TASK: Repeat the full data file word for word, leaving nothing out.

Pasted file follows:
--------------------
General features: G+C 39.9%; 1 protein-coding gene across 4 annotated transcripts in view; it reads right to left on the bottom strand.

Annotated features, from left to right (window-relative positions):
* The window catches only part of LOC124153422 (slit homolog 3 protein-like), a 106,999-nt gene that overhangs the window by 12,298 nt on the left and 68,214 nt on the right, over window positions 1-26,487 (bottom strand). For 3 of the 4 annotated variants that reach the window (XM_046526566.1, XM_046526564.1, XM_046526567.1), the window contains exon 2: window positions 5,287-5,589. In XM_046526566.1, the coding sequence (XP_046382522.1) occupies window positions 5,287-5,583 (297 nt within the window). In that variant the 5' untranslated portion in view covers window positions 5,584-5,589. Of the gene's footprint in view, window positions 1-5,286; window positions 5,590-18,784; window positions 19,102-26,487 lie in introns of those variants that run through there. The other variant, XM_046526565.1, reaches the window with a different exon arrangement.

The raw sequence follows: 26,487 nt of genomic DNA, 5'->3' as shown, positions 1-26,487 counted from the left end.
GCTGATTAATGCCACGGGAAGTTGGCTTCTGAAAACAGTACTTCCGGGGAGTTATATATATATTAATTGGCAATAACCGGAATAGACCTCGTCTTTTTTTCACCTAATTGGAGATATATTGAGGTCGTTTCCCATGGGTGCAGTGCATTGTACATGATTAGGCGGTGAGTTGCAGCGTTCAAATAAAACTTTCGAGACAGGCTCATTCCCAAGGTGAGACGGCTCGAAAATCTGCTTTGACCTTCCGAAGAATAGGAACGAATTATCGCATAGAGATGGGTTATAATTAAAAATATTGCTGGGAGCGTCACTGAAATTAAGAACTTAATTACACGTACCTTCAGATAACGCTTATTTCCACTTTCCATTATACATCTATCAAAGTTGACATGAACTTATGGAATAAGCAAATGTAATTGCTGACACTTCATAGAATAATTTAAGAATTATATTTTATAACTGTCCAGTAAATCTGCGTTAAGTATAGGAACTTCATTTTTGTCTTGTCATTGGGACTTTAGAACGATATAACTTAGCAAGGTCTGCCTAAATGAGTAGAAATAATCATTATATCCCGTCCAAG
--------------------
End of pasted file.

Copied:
General features: G+C 39.9%; 1 protein-coding gene across 4 annotated transcripts in view; it reads right to left on the bottom strand.

Annotated features, from left to right (window-relative positions):
* The window catches only part of LOC124153422 (slit homolog 3 protein-like), a 106,999-nt gene that overhangs the window by 12,298 nt on the left and 68,214 nt on the right, over window positions 1-26,487 (bottom strand). For 3 of the 4 annotated variants that reach the window (XM_046526566.1, XM_046526564.1, XM_046526567.1), the window contains exon 2: window positions 5,287-5,589. In XM_046526566.1, the coding sequence (XP_046382522.1) occupies window positions 5,287-5,583 (297 nt within the window). In that variant the 5' untranslated portion in view covers window positions 5,584-5,589. Of the gene's footprint in view, window positions 1-5,286; window positions 5,590-18,784; window positions 19,102-26,487 lie in introns of those variants that run through there. The other variant, XM_046526565.1, reaches the window with a different exon arrangement.

The raw sequence follows: 26,487 nt of genomic DNA, 5'->3' as shown, positions 1-26,487 counted from the left end.
GCTGATTAATGCCACGGGAAGTTGGCTTCTGAAAACAGTACTTCCGGGGAGTTATATATATATTAATTGGCAATAACCGGAATAGACCTCGTCTTTTTTTCACCTAATTGGAGATATATTGAGGTCGTTTCCCATGGGTGCAGTGCATTGTACATGATTAGGCGGTGAGTTGCAGCGTTCAAATAAAACTTTCGAGACAGGCTCATTCCCAAGGTGAGACGGCTCGAAAATCTGCTTTGACCTTCCGAAGAATAGGAACGAATTATCGCATAGAGATGGGTTATAATTAAAAATATTGCTGGGAGCGTCACTGAAATTAAGAACTTAATTACACGTACCTTCAGATAACGCTTATTTCCACTTTCCATTATACATCTATCAAAGTTGACATGAACTTATGGAATAAGCAAATGTAATTGCTGACACTTCATAGAATAATTTAAGAATTATATTTTATAACTGTCCAGTAAATCTGCGTTAAGTATAGGAACTTCATTTTTGTCTTGTCATTGGGACTTTAGAACGATATAACTTAGCAAGGTCTGCCTAAATGAGTAGAAATAATCATTATATCCCGTCCAAG